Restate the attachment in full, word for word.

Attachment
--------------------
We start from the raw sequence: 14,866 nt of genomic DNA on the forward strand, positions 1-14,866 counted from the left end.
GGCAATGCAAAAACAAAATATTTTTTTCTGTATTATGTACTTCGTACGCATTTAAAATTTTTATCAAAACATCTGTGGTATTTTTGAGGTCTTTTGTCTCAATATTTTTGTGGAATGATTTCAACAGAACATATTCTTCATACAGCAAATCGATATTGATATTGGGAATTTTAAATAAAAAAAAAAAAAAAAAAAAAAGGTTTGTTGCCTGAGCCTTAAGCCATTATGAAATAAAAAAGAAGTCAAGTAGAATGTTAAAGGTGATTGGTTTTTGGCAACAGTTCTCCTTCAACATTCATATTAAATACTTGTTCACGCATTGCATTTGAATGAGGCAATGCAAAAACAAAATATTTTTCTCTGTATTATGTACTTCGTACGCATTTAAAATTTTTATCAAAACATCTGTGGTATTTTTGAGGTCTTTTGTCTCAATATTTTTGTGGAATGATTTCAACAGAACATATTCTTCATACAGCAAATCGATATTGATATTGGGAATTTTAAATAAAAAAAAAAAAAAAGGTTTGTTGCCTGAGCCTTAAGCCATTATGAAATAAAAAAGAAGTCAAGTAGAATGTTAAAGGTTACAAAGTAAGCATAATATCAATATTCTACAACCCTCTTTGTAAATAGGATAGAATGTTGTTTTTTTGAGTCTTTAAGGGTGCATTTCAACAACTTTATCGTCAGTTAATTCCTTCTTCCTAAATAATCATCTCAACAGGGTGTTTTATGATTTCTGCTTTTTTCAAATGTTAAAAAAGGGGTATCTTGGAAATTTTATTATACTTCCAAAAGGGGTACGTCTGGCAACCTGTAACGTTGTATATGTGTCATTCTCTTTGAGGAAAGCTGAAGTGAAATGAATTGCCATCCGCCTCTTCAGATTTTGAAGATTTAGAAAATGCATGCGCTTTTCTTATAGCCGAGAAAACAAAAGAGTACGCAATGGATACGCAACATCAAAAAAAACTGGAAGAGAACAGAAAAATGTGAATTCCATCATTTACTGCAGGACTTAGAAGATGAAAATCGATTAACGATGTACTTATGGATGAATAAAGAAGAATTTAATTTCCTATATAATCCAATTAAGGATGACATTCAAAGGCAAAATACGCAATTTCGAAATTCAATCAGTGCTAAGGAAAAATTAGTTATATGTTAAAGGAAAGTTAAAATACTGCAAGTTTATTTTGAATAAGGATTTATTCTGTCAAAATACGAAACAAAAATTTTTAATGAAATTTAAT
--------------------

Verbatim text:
We start from the raw sequence: 14,866 nt of genomic DNA on the forward strand, positions 1-14,866 counted from the left end.
GGCAATGCAAAAACAAAATATTTTTTTCTGTATTATGTACTTCGTACGCATTTAAAATTTTTATCAAAACATCTGTGGTATTTTTGAGGTCTTTTGTCTCAATATTTTTGTGGAATGATTTCAACAGAACATATTCTTCATACAGCAAATCGATATTGATATTGGGAATTTTAAATAAAAAAAAAAAAAAAAAAAAAAGGTTTGTTGCCTGAGCCTTAAGCCATTATGAAATAAAAAAGAAGTCAAGTAGAATGTTAAAGGTGATTGGTTTTTGGCAACAGTTCTCCTTCAACATTCATATTAAATACTTGTTCACGCATTGCATTTGAATGAGGCAATGCAAAAACAAAATATTTTTCTCTGTATTATGTACTTCGTACGCATTTAAAATTTTTATCAAAACATCTGTGGTATTTTTGAGGTCTTTTGTCTCAATATTTTTGTGGAATGATTTCAACAGAACATATTCTTCATACAGCAAATCGATATTGATATTGGGAATTTTAAATAAAAAAAAAAAAAAAGGTTTGTTGCCTGAGCCTTAAGCCATTATGAAATAAAAAAGAAGTCAAGTAGAATGTTAAAGGTTACAAAGTAAGCATAATATCAATATTCTACAACCCTCTTTGTAAATAGGATAGAATGTTGTTTTTTTGAGTCTTTAAGGGTGCATTTCAACAACTTTATCGTCAGTTAATTCCTTCTTCCTAAATAATCATCTCAACAGGGTGTTTTATGATTTCTGCTTTTTTCAAATGTTAAAAAAGGGGTATCTTGGAAATTTTATTATACTTCCAAAAGGGGTACGTCTGGCAACCTGTAACGTTGTATATGTGTCATTCTCTTTGAGGAAAGCTGAAGTGAAATGAATTGCCATCCGCCTCTTCAGATTTTGAAGATTTAGAAAATGCATGCGCTTTTCTTATAGCCGAGAAAACAAAAGAGTACGCAATGGATACGCAACATCAAAAAAAACTGGAAGAGAACAGAAAAATGTGAATTCCATCATTTACTGCAGGACTTAGAAGATGAAAATCGATTAACGATGTACTTATGGATGAATAAAGAAGAATTTAATTTCCTATATAATCCAATTAAGGATGACATTCAAAGGCAAAATACGCAATTTCGAAATTCAATCAGTGCTAAGGAAAAATTAGTTATATGTTAAAGGAAAGTTAAAATACTGCAAGTTTATTTTGAATAAGGATTTATTCTGTCAAAATACGAAACAAAAATTTTTAATGAAATTTAAT